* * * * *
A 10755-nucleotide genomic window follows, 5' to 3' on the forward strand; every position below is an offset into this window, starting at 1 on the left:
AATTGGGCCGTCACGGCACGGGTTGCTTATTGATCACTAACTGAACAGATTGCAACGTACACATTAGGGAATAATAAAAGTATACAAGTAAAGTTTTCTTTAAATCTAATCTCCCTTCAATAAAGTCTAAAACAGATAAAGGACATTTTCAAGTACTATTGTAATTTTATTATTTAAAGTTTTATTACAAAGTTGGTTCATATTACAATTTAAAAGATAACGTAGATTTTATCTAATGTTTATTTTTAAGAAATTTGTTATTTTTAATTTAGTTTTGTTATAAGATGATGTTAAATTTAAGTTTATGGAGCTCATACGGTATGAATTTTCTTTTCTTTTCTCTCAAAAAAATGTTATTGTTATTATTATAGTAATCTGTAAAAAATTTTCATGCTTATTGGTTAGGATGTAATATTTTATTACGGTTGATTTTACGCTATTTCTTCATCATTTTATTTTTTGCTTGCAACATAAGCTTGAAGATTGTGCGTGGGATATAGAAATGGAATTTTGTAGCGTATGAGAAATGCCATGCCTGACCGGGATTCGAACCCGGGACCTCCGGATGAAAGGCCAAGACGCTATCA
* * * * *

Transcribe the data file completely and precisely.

A 10755-nucleotide genomic window follows, 5' to 3' on the forward strand; every position below is an offset into this window, starting at 1 on the left:
AATTGGGCCGTCACGGCACGGGTTGCTTATTGATCACTAACTGAACAGATTGCAACGTACACATTAGGGAATAATAAAAGTATACAAGTAAAGTTTTCTTTAAATCTAATCTCCCTTCAATAAAGTCTAAAACAGATAAAGGACATTTTCAAGTACTATTGTAATTTTATTATTTAAAGTTTTATTACAAAGTTGGTTCATATTACAATTTAAAAGATAACGTAGATTTTATCTAATGTTTATTTTTAAGAAATTTGTTATTTTTAATTTAGTTTTGTTATAAGATGATGTTAAATTTAAGTTTATGGAGCTCATACGGTATGAATTTTCTTTTCTTTTCTCTCAAAAAAATGTTATTGTTATTATTATAGTAATCTGTAAAAAATTTTCATGCTTATTGGTTAGGATGTAATATTTTATTACGGTTGATTTTACGCTATTTCTTCATCATTTTATTTTTTGCTTGCAACATAAGCTTGAAGATTGTGCGTGGGATATAGAAATGGAATTTTGTAGCGTATGAGAAATGCCATGCCTGACCGGGATTCGAACCCGGGACCTCCGGATGAAAGGCCAAGACGCTATCA